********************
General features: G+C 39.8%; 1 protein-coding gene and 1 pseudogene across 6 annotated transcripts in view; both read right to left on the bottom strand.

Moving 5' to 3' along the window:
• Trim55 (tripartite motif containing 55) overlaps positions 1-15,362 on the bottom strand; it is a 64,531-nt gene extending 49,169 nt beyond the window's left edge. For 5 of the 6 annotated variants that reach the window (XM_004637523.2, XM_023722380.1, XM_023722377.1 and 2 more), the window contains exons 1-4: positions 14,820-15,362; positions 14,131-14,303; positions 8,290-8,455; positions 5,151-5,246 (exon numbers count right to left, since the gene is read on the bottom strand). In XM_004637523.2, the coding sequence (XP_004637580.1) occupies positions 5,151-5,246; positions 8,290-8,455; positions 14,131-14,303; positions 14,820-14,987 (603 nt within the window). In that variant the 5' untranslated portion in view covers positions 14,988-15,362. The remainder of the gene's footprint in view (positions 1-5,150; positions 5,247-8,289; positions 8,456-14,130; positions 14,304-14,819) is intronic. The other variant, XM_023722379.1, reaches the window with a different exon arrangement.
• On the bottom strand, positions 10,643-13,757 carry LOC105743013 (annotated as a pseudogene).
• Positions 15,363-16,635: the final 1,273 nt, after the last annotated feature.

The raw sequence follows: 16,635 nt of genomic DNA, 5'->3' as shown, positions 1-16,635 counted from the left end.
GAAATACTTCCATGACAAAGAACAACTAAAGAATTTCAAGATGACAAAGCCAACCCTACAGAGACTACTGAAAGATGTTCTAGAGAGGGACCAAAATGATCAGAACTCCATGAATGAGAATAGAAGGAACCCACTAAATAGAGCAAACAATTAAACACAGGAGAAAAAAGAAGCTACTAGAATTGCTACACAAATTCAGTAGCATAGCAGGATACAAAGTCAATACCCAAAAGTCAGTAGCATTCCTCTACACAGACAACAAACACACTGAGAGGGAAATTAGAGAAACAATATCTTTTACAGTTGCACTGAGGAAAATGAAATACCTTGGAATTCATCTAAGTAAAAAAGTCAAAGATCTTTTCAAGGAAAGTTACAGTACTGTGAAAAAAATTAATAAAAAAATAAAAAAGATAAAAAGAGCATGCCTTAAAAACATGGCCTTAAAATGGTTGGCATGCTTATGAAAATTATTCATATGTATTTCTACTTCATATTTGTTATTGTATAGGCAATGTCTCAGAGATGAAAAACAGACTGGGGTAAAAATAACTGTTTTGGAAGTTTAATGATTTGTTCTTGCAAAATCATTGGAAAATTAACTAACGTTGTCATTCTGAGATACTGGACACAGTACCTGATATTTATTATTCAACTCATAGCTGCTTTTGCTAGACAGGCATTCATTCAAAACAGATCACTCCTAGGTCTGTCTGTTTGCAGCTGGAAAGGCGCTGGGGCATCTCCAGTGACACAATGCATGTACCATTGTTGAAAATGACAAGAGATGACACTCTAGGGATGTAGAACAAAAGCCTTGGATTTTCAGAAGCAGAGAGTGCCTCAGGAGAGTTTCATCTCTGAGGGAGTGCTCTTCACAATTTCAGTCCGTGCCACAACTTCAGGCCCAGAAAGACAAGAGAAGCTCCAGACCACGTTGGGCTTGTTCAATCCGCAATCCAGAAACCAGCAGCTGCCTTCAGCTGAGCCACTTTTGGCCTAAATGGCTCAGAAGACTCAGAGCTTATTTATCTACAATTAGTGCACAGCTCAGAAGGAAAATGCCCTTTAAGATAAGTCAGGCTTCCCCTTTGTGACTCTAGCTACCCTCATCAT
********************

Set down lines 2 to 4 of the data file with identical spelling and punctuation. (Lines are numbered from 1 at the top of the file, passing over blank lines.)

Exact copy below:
Moving 5' to 3' along the window:
• Trim55 (tripartite motif containing 55) overlaps positions 1-15,362 on the bottom strand; it is a 64,531-nt gene extending 49,169 nt beyond the window's left edge. For 5 of the 6 annotated variants that reach the window (XM_004637523.2, XM_023722380.1, XM_023722377.1 and 2 more), the window contains exons 1-4: positions 14,820-15,362; positions 14,131-14,303; positions 8,290-8,455; positions 5,151-5,246 (exon numbers count right to left, since the gene is read on the bottom strand). In XM_004637523.2, the coding sequence (XP_004637580.1) occupies positions 5,151-5,246; positions 8,290-8,455; positions 14,131-14,303; positions 14,820-14,987 (603 nt within the window). In that variant the 5' untranslated portion in view covers positions 14,988-15,362. The remainder of the gene's footprint in view (positions 1-5,150; positions 5,247-8,289; positions 8,456-14,130; positions 14,304-14,819) is intronic. The other variant, XM_023722379.1, reaches the window with a different exon arrangement.
• On the bottom strand, positions 10,643-13,757 carry LOC105743013 (annotated as a pseudogene).